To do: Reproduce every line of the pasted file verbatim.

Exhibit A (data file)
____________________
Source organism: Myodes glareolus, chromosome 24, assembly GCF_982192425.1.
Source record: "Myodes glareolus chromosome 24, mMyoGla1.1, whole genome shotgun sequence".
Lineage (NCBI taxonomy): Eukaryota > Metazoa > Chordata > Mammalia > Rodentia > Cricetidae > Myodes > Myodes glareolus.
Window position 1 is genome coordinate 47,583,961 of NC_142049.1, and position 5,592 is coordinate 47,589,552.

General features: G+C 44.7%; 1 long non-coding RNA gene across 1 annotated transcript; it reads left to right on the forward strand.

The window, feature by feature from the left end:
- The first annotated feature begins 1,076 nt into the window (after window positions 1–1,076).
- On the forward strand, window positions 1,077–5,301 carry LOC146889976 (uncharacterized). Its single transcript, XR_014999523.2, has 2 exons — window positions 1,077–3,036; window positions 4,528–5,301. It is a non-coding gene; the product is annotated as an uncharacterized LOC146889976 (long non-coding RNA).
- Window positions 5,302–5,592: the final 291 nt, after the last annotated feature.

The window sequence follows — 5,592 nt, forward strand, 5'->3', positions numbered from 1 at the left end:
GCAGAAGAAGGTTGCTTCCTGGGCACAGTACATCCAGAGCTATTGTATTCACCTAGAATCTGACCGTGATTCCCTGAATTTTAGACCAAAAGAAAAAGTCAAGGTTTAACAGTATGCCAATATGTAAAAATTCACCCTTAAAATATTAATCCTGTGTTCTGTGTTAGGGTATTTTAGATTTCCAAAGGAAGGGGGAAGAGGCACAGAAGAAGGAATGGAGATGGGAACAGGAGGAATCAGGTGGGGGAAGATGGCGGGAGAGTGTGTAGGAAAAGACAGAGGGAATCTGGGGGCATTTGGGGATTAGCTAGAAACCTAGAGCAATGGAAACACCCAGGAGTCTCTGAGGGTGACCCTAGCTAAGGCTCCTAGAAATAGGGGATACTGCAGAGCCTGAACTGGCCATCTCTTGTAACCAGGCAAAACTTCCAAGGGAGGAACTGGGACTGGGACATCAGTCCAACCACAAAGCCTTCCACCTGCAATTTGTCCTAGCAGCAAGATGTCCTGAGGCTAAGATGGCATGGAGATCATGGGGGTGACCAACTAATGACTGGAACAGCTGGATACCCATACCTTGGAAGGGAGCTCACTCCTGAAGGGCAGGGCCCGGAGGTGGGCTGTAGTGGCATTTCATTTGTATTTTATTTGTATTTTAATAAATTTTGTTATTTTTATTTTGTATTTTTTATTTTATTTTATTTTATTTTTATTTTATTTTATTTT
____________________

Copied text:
Source organism: Myodes glareolus, chromosome 24, assembly GCF_982192425.1.
Source record: "Myodes glareolus chromosome 24, mMyoGla1.1, whole genome shotgun sequence".
Lineage (NCBI taxonomy): Eukaryota > Metazoa > Chordata > Mammalia > Rodentia > Cricetidae > Myodes > Myodes glareolus.
Window position 1 is genome coordinate 47,583,961 of NC_142049.1, and position 5,592 is coordinate 47,589,552.

General features: G+C 44.7%; 1 long non-coding RNA gene across 1 annotated transcript; it reads left to right on the forward strand.

The window, feature by feature from the left end:
- The first annotated feature begins 1,076 nt into the window (after window positions 1–1,076).
- On the forward strand, window positions 1,077–5,301 carry LOC146889976 (uncharacterized). Its single transcript, XR_014999523.2, has 2 exons — window positions 1,077–3,036; window positions 4,528–5,301. It is a non-coding gene; the product is annotated as an uncharacterized LOC146889976 (long non-coding RNA).
- Window positions 5,302–5,592: the final 291 nt, after the last annotated feature.

The window sequence follows — 5,592 nt, forward strand, 5'->3', positions numbered from 1 at the left end:
GCAGAAGAAGGTTGCTTCCTGGGCACAGTACATCCAGAGCTATTGTATTCACCTAGAATCTGACCGTGATTCCCTGAATTTTAGACCAAAAGAAAAAGTCAAGGTTTAACAGTATGCCAATATGTAAAAATTCACCCTTAAAATATTAATCCTGTGTTCTGTGTTAGGGTATTTTAGATTTCCAAAGGAAGGGGGAAGAGGCACAGAAGAAGGAATGGAGATGGGAACAGGAGGAATCAGGTGGGGGAAGATGGCGGGAGAGTGTGTAGGAAAAGACAGAGGGAATCTGGGGGCATTTGGGGATTAGCTAGAAACCTAGAGCAATGGAAACACCCAGGAGTCTCTGAGGGTGACCCTAGCTAAGGCTCCTAGAAATAGGGGATACTGCAGAGCCTGAACTGGCCATCTCTTGTAACCAGGCAAAACTTCCAAGGGAGGAACTGGGACTGGGACATCAGTCCAACCACAAAGCCTTCCACCTGCAATTTGTCCTAGCAGCAAGATGTCCTGAGGCTAAGATGGCATGGAGATCATGGGGGTGACCAACTAATGACTGGAACAGCTGGATACCCATACCTTGGAAGGGAGCTCACTCCTGAAGGGCAGGGCCCGGAGGTGGGCTGTAGTGGCATTTCATTTGTATTTTATTTGTATTTTAATAAATTTTGTTATTTTTATTTTGTATTTTTTATTTTATTTTATTTTATTTTTATTTTATTTTATTTT